Recap and Prelude


Too much travel and conference fun, too little blogging:

I was invited to present a keynote at ACM ICFP 2005 in Tallinn, Estonia at the end of September. The very kind program comittee was unanimously interested in me as the ‘where the rubber meets the road’ speaker. I hope I delivered; I still have tire marks on my back from the Netscape 2 days.

It was an honor to speak and attend, and I made some good connections and introductions. Among these was Autrijus Tang, who is a hero in my book for promoting both Perl 6 and Haskell in one fell swoop. Functional programming is on the rise, and I’m glad that JS is playing a small (but very widely distributed) part.

While there, the Skype guys were nice enough to have me out to dinner — I hope to reciprocate when they’re in the bay area.

The old town in Tallinn is delightful, full of charming architecture from various eras going back to the high Middle Ages. I’m planning my move already (half-kidding).

After that came Web 2.0, which was a blur of VCs, old friends, and new companies. Everyone noticed the bubbly atmosphere. Mitchell was in fine form in a kind of interleaved interview titled Can Open Source Stay Open?


I have been working more and more with ECMA TG1 on JavaScript standards, at first E4X (which was all but done when Mozilla joined ECMA last year) and now Edition 4. Our goals include:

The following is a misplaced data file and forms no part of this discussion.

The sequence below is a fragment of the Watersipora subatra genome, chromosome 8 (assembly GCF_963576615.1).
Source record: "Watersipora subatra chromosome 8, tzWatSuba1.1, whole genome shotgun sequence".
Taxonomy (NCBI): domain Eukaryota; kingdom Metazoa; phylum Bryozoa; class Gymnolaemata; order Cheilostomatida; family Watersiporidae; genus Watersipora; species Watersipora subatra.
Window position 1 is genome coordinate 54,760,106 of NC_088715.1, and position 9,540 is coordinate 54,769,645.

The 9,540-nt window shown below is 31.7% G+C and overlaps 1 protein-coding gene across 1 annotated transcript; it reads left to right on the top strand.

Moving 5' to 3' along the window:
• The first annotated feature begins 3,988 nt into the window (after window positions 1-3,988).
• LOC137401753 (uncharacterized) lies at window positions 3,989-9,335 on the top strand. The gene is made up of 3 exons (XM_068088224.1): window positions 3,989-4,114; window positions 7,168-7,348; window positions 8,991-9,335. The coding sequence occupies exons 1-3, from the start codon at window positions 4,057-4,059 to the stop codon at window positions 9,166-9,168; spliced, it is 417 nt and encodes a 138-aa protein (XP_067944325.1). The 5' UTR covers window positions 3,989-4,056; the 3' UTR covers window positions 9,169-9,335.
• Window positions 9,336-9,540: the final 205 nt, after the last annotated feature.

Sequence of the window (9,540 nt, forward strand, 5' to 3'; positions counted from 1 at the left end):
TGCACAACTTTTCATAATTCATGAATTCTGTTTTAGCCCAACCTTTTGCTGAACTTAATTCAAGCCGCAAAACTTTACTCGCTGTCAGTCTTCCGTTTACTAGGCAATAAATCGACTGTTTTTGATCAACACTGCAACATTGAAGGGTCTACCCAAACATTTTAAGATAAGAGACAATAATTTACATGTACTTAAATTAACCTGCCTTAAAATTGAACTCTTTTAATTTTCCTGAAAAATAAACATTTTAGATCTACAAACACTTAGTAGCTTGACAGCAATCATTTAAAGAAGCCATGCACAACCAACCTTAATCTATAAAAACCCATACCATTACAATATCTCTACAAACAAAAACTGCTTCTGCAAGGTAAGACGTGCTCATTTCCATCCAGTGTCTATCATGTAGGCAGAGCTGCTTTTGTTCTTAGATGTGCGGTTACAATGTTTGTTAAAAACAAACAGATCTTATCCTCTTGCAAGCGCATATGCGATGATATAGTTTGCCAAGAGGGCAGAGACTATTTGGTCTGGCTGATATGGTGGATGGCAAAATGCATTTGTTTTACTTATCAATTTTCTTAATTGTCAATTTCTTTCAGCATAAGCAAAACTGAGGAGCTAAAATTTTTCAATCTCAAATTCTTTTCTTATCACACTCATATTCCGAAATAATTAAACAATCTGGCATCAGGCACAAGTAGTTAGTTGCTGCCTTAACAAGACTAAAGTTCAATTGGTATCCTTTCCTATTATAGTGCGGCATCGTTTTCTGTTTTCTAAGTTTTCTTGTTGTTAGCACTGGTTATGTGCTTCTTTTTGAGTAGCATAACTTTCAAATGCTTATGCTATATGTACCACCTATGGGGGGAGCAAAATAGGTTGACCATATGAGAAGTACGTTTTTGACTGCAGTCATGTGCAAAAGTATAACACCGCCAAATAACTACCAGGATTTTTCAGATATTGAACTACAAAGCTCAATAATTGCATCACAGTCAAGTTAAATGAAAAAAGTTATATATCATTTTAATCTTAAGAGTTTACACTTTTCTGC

• Bringing Edition 4 back toward the current language, so that prototype based delegation is not a vestigial compatibility mode, but the dynamic part of an object system that includes classes with fixed members that cannot be overridden or shadowed.
  • Allowing implementors to bootstrap the language, expressing all the meta-object protocol magic used by the “native” objects (ECMA-262 Edition 3 section 15), including get/set/call/construct and control over property attributes such as enumerability.
  • Adding type annotations without breaking interoperation of existing and new editions, in support of programming in the large — which is needed more and more in XUL and modern web applications.
  • Fixing longstanding problems that bite almost every JS hacker, as I’ve discussed previously.

Our intention is to finish by the end of next year, and to implement and test interoperation along the way as much as possible. The Macromedia folks are quite far along in their implementation of a derivative of Waldemar’s Edition 4 draft, called ActionScript 3.

At the same time, and while also slaving over a hot Gecko 1.8 / Firefox 1.5 stove, I have been working with Mozilla leaders, especially shaver and other drivers, on roadmap-level plans for the next year to 15 months.

These plans build on bottom-up planning from module-sized projects such as the move to Cairo graphics as Gecko’s new graphics substrate, the Python for XUL project, and the XULRunner project. We aim to balance the need to ship Firefox releases that innovate quickly in user-facing ways with the longer cycle time required to uplift the web platform with better graphics features and content languages in Gecko 1.9.

The fruits of all this planning, in the form of a coherent draft overview containing links to project and wiki pages, and a schedule and branching plan for everyone to review, will be pushed out to imminently. The old roadmap page will contain at least links, if it doesn’t beome a redirect. Stay tuned.